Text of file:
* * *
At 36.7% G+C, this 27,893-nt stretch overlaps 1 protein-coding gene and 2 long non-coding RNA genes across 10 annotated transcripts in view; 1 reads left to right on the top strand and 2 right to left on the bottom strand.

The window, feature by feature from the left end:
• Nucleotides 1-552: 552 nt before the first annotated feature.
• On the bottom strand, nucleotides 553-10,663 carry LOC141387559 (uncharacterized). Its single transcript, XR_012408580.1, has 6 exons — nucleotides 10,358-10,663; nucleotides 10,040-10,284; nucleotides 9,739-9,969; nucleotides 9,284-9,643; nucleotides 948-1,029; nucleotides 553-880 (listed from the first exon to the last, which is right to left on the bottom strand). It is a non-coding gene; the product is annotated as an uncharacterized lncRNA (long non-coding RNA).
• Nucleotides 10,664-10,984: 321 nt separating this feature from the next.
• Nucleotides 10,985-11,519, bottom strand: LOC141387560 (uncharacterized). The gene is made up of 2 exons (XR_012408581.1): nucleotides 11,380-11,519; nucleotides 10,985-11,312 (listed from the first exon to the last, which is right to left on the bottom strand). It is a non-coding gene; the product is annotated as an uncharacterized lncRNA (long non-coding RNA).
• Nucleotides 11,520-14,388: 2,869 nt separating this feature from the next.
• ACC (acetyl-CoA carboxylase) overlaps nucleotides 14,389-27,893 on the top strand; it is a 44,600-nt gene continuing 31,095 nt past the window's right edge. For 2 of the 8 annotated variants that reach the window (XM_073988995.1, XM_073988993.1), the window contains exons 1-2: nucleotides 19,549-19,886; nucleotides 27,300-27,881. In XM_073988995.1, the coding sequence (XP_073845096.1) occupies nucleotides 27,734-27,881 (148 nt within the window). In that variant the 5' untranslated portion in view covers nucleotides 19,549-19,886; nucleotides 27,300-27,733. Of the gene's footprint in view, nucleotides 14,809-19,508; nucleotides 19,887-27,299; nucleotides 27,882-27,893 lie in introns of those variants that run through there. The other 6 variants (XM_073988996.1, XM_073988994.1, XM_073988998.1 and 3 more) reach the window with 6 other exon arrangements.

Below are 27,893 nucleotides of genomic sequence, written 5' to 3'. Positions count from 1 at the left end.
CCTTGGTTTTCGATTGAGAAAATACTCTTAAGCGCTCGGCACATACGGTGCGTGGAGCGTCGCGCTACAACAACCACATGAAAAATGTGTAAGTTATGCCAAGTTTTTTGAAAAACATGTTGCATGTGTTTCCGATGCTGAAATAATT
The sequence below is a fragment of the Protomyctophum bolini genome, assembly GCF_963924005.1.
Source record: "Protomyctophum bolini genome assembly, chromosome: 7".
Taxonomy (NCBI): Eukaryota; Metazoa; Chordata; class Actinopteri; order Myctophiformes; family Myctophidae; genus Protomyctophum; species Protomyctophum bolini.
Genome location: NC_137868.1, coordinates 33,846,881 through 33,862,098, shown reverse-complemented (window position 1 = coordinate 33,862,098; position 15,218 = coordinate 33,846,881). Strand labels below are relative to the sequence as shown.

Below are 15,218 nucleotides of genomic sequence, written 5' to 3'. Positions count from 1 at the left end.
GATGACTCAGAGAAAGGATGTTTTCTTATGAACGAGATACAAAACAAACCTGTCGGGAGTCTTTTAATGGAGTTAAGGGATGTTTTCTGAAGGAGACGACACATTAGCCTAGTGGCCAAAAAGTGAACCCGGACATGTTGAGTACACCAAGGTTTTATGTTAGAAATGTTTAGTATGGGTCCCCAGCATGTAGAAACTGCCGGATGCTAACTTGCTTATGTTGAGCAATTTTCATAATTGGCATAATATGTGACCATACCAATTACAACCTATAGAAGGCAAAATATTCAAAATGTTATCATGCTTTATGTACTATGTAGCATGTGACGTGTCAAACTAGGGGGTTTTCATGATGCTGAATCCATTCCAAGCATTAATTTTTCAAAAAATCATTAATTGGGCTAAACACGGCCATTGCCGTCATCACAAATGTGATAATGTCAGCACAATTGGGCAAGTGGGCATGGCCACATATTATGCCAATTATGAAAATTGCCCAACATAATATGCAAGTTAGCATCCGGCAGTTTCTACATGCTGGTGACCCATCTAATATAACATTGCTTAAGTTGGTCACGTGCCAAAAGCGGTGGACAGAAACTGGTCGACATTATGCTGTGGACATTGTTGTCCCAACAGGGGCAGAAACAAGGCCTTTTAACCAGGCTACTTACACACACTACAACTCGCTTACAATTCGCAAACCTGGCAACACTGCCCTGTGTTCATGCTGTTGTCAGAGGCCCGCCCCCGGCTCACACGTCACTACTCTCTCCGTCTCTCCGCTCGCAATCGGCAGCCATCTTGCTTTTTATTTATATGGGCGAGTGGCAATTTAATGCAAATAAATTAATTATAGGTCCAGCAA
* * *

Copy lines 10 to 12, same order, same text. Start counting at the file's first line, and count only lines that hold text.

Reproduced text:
CCTTGGTTTTCGATTGAGAAAATACTCTTAAGCGCTCGGCACATACGGTGCGTGGAGCGTCGCGCTACAACAACCACATGAAAAATGTGTAAGTTATGCCAAGTTTTTTGAAAAACATGTTGCATGTGTTTCCGATGCTGAAATAATT
The sequence below is a fragment of the Protomyctophum bolini genome, assembly GCF_963924005.1.
Source record: "Protomyctophum bolini genome assembly, chromosome: 7".